He favors raising the $7,000-per-worker base on which employers are taxed to align with the $46,800 insurance limit. This would likely raise taxes on high-paying employers, but lower them for employers who hire more lower-wage workers. States including Utah, North Dakota and Washington have changed the rules and required employers to pay taxes on $36,000 in wages or more, and they’ve so far avoided unemployment debt during the pandemic.
“That would, overnight, lower the cost of hiring part-time and low-wage workers, and it would act as a powerful stimulus,” Duggan said. “Yeah, it would raise a little bit the cost of hiring engineers and accountants. But it would rationalize it, because right now the accountants and the engineers are getting free insurance.”
Debt deja vu
This wouldn’t be the first time California policymakers have passed on overhauling unemployment during a crisis. After the Great Recession ended in 2009, it took until 2018 for the state to pay back billions borrowed from the federal government through business taxes and interest payments from the state general fund.
Duggan argues that such a drawn-out approach again risks creating a “a drag” on economic recovery after the COVID recession. Other policy researchers contend that the explosion of unemployment fraud in many states during the pandemic should also be a wake-up call to rethink who runs benefit programs, since most other countries administer similar programs at a national level.
“Are we long past due for moving this to a federal system?” asks Jody Heymann, a UCLA professor of health policy. “I don’t actually think it’s realistic that all 50 states will be good at preventing fraud. And if they are, why would you set up that much redundancy?”
Still, such prospects seem far removed from proposals favored by business groups including the Tax Foundation, which are pushing states to steer clear of tax hikes and “avoid penalizing hiring.”
“This could end up being the single worst financial scandal in the history of California government. But the irony is it’s so big and so sprawling, it’s difficult for voters to understand.”
— Dan Schnur, Republican campaign veteran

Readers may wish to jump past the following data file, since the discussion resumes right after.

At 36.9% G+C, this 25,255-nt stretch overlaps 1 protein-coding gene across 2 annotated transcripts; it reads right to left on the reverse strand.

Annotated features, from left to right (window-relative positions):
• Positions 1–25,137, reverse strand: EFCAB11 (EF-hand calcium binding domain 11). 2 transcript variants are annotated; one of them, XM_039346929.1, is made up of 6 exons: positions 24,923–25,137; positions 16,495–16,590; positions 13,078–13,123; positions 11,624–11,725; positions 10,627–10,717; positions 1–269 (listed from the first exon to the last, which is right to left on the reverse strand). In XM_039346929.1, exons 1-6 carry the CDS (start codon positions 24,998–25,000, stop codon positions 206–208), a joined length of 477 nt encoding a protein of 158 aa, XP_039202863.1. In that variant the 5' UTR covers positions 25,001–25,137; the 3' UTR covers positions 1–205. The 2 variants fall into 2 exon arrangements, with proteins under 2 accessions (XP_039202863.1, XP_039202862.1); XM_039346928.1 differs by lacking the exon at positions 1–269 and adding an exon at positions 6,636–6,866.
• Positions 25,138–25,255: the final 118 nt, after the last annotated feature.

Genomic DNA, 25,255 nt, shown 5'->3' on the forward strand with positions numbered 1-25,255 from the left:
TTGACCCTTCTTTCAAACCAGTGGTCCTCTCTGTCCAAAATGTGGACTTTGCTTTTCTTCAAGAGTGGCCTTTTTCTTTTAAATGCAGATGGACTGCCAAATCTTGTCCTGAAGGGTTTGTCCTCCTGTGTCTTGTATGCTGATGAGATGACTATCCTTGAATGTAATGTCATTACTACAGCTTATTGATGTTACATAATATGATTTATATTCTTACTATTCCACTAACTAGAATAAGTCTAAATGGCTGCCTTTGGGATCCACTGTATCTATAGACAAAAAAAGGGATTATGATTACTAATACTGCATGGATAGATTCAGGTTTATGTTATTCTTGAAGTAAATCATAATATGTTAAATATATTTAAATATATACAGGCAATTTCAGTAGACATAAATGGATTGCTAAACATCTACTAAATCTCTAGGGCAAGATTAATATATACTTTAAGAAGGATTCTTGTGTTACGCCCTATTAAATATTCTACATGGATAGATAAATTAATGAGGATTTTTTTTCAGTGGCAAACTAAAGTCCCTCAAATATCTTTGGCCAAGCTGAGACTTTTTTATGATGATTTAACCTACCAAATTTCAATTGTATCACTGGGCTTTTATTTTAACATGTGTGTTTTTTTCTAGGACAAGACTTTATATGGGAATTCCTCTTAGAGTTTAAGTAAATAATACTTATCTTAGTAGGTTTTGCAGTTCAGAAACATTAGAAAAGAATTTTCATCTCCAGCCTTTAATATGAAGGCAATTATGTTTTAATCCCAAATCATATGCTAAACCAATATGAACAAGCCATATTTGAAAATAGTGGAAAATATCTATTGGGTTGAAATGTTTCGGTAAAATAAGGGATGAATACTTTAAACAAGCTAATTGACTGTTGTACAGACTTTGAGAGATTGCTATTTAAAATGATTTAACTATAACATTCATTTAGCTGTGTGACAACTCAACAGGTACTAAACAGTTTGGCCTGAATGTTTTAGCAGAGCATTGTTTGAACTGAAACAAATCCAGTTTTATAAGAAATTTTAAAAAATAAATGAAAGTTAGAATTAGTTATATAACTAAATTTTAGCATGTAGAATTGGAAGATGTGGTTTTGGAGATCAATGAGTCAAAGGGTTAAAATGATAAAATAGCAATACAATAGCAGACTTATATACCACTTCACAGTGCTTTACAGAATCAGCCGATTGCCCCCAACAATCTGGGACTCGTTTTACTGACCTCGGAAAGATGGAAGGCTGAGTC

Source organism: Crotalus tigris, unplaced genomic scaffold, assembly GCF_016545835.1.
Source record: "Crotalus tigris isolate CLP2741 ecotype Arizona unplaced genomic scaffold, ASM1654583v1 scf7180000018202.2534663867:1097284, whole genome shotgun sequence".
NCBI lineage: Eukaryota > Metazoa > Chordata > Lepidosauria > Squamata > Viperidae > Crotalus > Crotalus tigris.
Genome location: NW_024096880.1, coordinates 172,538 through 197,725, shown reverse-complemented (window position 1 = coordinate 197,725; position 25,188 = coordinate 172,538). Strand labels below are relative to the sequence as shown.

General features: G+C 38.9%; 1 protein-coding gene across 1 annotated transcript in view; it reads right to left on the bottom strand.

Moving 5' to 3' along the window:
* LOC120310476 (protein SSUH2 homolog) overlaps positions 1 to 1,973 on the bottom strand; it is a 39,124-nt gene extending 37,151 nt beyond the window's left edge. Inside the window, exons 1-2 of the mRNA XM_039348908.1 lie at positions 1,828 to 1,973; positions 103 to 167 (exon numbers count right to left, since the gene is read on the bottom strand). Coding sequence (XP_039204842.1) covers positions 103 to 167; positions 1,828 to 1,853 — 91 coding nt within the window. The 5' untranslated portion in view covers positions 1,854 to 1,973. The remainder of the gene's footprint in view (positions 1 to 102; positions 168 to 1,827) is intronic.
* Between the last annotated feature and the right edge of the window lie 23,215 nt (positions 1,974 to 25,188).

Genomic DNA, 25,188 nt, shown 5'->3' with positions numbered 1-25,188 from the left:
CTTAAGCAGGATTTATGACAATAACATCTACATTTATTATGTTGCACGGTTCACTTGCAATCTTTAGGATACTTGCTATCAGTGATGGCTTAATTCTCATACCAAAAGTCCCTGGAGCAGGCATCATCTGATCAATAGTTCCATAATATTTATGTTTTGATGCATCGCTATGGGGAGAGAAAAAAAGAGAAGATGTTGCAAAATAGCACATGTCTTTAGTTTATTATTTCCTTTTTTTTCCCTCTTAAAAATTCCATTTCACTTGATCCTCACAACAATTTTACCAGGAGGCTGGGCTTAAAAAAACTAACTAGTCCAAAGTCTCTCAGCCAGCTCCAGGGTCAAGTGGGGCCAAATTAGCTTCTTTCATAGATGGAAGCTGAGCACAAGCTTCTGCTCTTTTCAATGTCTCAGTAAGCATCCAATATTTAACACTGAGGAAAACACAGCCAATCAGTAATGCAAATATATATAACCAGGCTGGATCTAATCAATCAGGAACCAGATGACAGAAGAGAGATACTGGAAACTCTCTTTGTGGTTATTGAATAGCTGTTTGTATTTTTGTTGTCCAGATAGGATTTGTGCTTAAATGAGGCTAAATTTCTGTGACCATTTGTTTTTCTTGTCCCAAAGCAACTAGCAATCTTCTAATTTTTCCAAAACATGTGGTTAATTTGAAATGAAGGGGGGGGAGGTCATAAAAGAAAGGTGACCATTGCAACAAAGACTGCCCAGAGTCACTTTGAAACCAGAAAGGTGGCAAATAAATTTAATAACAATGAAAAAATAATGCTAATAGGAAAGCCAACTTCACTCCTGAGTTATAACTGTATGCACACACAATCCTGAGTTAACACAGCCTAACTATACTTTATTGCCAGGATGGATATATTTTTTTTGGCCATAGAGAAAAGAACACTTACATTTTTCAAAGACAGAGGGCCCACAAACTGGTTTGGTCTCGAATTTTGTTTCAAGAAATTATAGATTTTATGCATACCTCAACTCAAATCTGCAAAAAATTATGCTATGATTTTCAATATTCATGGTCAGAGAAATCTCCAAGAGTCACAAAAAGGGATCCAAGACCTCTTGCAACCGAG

Gov. Gavin Newsom has said he won’t raise taxes this year, but the alternatives are limited. EDD officials have stressed that upwards of 90% of fraud appears to have targeted federal emergency programs, so it’s unclear how much the state would get to keep of any money clawed back from fraudsters.
There’s also the possibility that the federal government could forgive some loans, though bailing out California and other insolvent states might not go over well in places that have kept their programs in order. California could also follow more conservative states and tighten eligibility or cut unemployment benefits for workers to save money.
The most likely scenario politically may be doing very little, given the hyper-polarized climate surrounding the recall. After assembling and disbanding an unemployment “strike team” last year, Newsom and his surrogates have largely avoided the issue since installing new leadership at the Employment Development Department, often referring questions to labor and employment officials as he navigates the pandemic and other turmoil.
“Newsom has probably been hurt politically much more by one silly birthday dinner than by a multibillion-dollar employment benefit scandal,” Schnur said. “That’s probably because he’s kept himself at such a distance from it. The problem is that may have created a disincentive for him to engage more forcefully on a solution.”
For Taylor-Mayweather, it all seems like a matter of will, or lack thereof. She blames both the state and Bank of America for failing to make sure unemployment money was safe in the first place, overlooking details such as secure chips in debit cards for recipients.
“You knew we were vulnerable,” Taylor-Mayweather said. “We weren’t worth the extra step.”
CALmatters.org is a nonprofit, nonpartisan media venture explaining California policies and politics.